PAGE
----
What makes these educational daily demonstrations so cool is that, trust me, such schooling is hard to come by. A few years ago -- inspired, like so many, by Aphex Twin's Selected Ambient Works 85-92 -- I embarked on the road of electronica composition myself. First, I took a class at the local community college, which got so deep into the workings of MIDI that we never got to making music. When I tried seeking advice from fellow knob-tweakers, I quickly learned how tight-lipped they are. I don't believe it's because they're pretentious or snobby (although most of them certainly are), but simply because explaining the creative process at work in electronic music (or any music, really) is like trying to explain to someone how to make a pizza: Start with dough; add sauce, cheese, toppings; then bake. Does that explain what makes some pizzas bland and others transcendent? The secret to making great pizza lies in the subtleties of the process -- where your produce comes from, what kind of water is in your pipes -- rather than in the broader concept of 1 + 1 = 2.

So it goes with electronica. There are a million ways to make it, none the "right" way, and ultimately success has a lot more to do with your artistic temperament than what equipment you're using.

"[People say], 'If I have this stuff I'll be able to make good music,'" says Schmidt. "But the fact is you can make just as compelling music with free downloaded software and a tape recorder at home."

The most important lesson a beginner can learn is not to be intimidated by the equipment: Crafting this kind of music is no different than sitting down with a guitar, except there are a helluva lot more knobs and switches. Daniels and Schmidt are making this an easy lesson to learn, but what's more, their efforts are a response to a larger, more embedded consequence of our society's obsession with technology.

Since the dawn of rave culture, the listener has been disassociated from the musician. DJs select the tunes and spin them out to sweaty, heaving masses on the dance floor. In the case of more complex electronic music, like the kind that Matmos makes -- which is more challenging than most DJ fodder, a collage of sampled sounds, faint melodies, and distant rhythms that feels more like abstract expressionist sound-paintings than coherent songs -- what you would normally expect to "experience" during a performance is one or more guys and the backs of their laptops. The members of Kraftwerk popularized electronic music by standing onstage and manipulating an assortment of odd, captivating instruments (both musical and nonmusical), but today most of the genre has been reduced to a DJ spinning a record or a musician positioned at a computer -- hundreds of hours of artistic creation, revision, and refinement boiled down to the push of a button.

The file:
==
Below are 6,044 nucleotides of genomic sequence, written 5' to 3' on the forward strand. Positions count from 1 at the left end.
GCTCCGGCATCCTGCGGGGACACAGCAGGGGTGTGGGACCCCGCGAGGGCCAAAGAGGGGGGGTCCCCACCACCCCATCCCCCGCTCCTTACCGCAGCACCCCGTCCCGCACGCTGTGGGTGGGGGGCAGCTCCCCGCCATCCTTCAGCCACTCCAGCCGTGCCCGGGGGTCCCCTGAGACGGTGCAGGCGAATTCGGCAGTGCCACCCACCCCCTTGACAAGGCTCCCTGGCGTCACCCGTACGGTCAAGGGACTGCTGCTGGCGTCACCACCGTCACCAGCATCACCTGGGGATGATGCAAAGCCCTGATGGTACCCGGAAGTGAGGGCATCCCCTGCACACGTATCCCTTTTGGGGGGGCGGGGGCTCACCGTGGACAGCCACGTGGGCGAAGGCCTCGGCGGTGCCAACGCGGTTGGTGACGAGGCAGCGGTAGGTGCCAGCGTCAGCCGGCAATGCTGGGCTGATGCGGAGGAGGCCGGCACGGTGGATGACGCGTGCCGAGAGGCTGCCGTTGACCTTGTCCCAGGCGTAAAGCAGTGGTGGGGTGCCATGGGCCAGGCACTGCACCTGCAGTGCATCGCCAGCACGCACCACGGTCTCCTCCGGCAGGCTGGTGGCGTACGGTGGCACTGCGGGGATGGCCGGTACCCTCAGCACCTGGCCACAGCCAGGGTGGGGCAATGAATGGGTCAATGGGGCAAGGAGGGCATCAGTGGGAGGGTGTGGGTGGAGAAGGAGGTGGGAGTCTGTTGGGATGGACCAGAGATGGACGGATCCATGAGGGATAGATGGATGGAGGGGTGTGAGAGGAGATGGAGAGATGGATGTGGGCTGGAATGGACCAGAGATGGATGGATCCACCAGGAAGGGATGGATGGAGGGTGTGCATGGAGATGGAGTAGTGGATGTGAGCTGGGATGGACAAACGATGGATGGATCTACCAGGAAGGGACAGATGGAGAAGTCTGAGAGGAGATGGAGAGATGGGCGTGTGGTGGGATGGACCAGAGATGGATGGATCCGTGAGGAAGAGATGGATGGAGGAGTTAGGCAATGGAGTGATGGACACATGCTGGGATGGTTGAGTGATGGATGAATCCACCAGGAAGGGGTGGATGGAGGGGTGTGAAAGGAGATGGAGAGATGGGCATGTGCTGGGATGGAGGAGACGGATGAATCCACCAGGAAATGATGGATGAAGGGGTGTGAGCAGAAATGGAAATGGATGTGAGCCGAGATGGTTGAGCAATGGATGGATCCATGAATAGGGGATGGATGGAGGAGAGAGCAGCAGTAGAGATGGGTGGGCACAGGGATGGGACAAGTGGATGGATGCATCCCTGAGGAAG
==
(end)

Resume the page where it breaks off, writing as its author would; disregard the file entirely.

This is a perfect metaphor for our ever-accelerating culture. Take the Internet: We use it like it's the reinvented wheel, but do any of us know how it works? Or food: We consume hamburgers, soda, foie gras, but we've come a long way from the garden in the back yard. How many of us know or care about how our food is grown, packaged, and shipped? Or war: "We just fly in this airplane and push this console here and thousands of people die," says Schmidt, commenting on how technology has separated us even from the stark reality of life and death.

Is Matmos doing show-and-tell for 96 hours over two weeks in an art gallery going to make us care more about shrinking the gap between process and product, cultivation and consumption? Perhaps, although I doubt it. What I can tell you is that if you're a gearhound, or even slightly curious about how electronic music gets made, or just itchin' to have your conversation with Drew Daniels transformed into a one-of-a-kind song, then Yerba Buena is the spot to be for the next week. And if you take away some kind of Matrix-esque lesson about man's mercurial relationship to technology, well, I guess that's pretty cool, too, right?

About The Author

Garrett Kamps